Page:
Love and Lies: Why Spouses Lie to Each Other (Part 2)

Love and Lies: Why Spouses Lie to Each Other (Part 2)

In the first article in the Love and Lies series (Love and Lies: Why Spouses Lie to Each Other, Part 1), we explored some of the reasons why couples might overtly lie or, at times, subtly distort the truth to each other. While some degree of deception in marriage and long-term relationships is common, lying always runs the risk of damaging what you and your spouse/partner have worked so hard to build together.

Broken trust in a relationship can destroy a once healthy marriage/relationship.

It’s easy to make the argument that “honesty is always the best policy” in your marriage/relationship. And while this is an ideal that we should all strive to achieve, the first article explored the complex motivations that can lead you or your partner to lie to one another (sometimes with the best intentions).

Relationship Help: Why do you lie to your spouse/partner?

Now it’s time for some honest self-reflection to help you better understand the role of lying in your marriage/relationship.

Here are some questions to help you gain insight into the role that truth and lying might have in your marriage or relationship:

  1. Do you see yourself in any of the reasons for lying in the first Love and Lies article?
  2. If so, is your tendency to lie infrequent and innocuous, or is your lie covering up a damaging and painful truth (like an infidelity)?
  3. What would you need in order to share with your spouse/partner the reasons you feel you have to withhold the truth?
  4. Do you find yourself having to lie to cover up previous lies (an indication that your lying is out of control)?
  5. Finally, how do you feel about yourself after you’ve lied?

Feeling upset with yourself or guilty after lying is an indication that your dishonesty is in direct conflict with your values (values like honesty, integrity, authenticity, openness). Failure to live up to your values can have a dramatic impact on your psychological well-being. The problem with lying is that once you’ve successfully distorted or withheld the truth to your spouse/partner, lying can become easier to do.  So proceed with caution and understand your motives.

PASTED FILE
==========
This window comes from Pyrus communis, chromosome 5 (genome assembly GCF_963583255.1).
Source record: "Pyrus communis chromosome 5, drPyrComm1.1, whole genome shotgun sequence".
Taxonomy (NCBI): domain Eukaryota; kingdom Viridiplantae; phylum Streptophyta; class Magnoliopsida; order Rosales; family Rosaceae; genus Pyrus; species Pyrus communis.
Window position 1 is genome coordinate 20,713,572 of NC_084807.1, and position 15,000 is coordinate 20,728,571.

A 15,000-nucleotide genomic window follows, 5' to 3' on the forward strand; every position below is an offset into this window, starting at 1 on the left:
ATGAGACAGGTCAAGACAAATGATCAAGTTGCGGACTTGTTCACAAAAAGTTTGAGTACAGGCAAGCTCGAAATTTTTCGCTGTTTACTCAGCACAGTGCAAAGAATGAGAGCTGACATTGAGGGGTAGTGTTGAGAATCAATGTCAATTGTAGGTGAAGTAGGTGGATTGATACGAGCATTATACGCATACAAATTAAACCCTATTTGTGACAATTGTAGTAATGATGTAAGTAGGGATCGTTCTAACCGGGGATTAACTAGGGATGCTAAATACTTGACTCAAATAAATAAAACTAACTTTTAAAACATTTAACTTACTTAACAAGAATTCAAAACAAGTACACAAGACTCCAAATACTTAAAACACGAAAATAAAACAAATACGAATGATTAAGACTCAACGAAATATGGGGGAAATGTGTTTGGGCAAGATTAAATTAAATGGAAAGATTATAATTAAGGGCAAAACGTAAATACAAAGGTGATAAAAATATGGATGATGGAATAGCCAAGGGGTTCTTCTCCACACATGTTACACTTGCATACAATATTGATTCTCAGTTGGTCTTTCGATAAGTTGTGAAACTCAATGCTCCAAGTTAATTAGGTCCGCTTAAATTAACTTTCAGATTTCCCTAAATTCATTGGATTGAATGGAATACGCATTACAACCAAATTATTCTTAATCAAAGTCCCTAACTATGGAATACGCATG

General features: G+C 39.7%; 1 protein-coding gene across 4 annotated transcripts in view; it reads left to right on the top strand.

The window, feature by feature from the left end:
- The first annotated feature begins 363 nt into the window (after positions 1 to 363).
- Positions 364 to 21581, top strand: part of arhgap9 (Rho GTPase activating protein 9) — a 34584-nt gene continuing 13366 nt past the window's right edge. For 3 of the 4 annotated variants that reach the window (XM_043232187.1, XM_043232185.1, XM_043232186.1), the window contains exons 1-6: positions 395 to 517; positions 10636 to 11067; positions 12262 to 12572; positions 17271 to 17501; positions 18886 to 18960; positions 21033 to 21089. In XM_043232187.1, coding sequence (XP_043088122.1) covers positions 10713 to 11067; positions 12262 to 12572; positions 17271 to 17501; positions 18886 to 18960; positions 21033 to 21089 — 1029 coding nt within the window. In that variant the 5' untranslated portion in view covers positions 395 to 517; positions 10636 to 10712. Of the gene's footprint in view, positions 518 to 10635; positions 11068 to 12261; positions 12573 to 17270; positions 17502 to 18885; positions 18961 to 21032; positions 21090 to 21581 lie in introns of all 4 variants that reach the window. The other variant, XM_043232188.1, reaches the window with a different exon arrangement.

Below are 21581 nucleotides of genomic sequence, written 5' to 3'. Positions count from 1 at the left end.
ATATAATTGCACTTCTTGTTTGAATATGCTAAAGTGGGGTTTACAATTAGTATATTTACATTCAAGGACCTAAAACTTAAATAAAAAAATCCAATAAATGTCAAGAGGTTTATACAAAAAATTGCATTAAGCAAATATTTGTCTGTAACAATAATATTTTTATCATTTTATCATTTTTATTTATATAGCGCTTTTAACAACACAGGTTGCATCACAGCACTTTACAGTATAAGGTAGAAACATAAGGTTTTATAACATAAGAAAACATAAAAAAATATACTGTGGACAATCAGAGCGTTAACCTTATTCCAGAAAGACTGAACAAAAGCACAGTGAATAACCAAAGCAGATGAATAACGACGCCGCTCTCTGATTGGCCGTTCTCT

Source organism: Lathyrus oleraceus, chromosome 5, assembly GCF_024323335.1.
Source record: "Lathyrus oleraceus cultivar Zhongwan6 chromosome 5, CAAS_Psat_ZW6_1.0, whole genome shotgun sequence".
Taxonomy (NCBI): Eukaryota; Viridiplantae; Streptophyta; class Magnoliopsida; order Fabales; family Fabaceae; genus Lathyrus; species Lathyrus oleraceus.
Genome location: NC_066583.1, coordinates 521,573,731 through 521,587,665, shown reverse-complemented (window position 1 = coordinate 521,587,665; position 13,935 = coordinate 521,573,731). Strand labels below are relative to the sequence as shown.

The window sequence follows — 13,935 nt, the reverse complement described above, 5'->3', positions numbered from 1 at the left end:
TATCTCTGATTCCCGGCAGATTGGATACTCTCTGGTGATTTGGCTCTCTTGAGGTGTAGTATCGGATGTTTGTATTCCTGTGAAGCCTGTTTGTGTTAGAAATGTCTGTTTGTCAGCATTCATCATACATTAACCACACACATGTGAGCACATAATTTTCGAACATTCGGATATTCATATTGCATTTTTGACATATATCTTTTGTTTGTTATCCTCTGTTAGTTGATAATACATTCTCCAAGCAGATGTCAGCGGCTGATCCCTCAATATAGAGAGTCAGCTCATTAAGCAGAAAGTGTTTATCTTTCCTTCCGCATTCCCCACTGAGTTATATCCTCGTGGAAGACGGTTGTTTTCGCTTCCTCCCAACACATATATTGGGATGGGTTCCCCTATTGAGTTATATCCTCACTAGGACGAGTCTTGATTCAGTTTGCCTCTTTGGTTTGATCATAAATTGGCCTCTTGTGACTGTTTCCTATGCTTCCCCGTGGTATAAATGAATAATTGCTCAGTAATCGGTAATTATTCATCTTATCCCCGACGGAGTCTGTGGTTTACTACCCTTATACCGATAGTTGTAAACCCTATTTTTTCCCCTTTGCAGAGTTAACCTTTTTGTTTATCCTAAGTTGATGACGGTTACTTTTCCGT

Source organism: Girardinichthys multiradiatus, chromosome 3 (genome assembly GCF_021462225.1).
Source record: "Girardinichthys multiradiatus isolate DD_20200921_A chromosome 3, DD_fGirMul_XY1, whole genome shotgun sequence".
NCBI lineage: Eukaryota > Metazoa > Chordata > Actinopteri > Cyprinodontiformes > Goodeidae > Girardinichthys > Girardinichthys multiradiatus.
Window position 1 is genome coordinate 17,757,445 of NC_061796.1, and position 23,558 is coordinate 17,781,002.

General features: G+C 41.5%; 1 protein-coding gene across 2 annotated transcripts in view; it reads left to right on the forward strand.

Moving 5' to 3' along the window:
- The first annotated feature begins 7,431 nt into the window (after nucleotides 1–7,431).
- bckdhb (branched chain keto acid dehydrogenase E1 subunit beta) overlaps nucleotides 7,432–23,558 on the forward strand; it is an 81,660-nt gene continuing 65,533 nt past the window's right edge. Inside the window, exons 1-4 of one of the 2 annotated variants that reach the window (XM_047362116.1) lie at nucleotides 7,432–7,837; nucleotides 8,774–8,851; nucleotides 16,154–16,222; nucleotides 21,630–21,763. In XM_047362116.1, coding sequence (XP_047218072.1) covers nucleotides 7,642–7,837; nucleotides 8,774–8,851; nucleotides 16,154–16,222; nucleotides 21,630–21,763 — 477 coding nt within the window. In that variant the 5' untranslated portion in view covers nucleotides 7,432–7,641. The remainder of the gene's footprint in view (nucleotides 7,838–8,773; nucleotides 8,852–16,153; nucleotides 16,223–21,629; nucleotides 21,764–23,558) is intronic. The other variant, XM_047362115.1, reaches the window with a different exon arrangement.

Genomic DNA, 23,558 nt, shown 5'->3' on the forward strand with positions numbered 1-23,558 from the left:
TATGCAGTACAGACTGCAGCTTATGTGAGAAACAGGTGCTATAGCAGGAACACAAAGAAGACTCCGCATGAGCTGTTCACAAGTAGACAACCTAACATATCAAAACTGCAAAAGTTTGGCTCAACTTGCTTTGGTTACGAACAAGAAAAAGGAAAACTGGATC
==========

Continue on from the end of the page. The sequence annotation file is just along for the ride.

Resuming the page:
Self-Reflection Action Step: Start by asking yourself the following questions:

  • Is the tendency to lie to your partner consistent with your past behavior? (In other words, have you observed similar patterns of lying in previous relationships and/or across different circumstances of your life?) Think about times you’ve lied outright (uttered an untruth) as well as times you’ve omitted information (withholding the truth).
  • Do you find yourself lying more often in your marriage or relationship as compared to past relationships and other areas of your life? If so, why do you think this is the case?

If you answered yes to the second question, you might feel that the unique dynamics of your current relationship prevent you from communicating honestly with your partner.

  • What do you imagine the worse-case scenario is if you stopped lying to your spouse/partner?

These are a few of the questions I use when working with someone who struggles with telling the truth to his/her loved ones. Don’t rush through these questions; come back to them as often as you need in order to deepen your understanding of why you lie. This is important information to have so that you can build (or rebuild) a relationship that is built on a foundation of truth and honesty.

Wishing you and your relationship all the best,

Dr. Rich Nicastro

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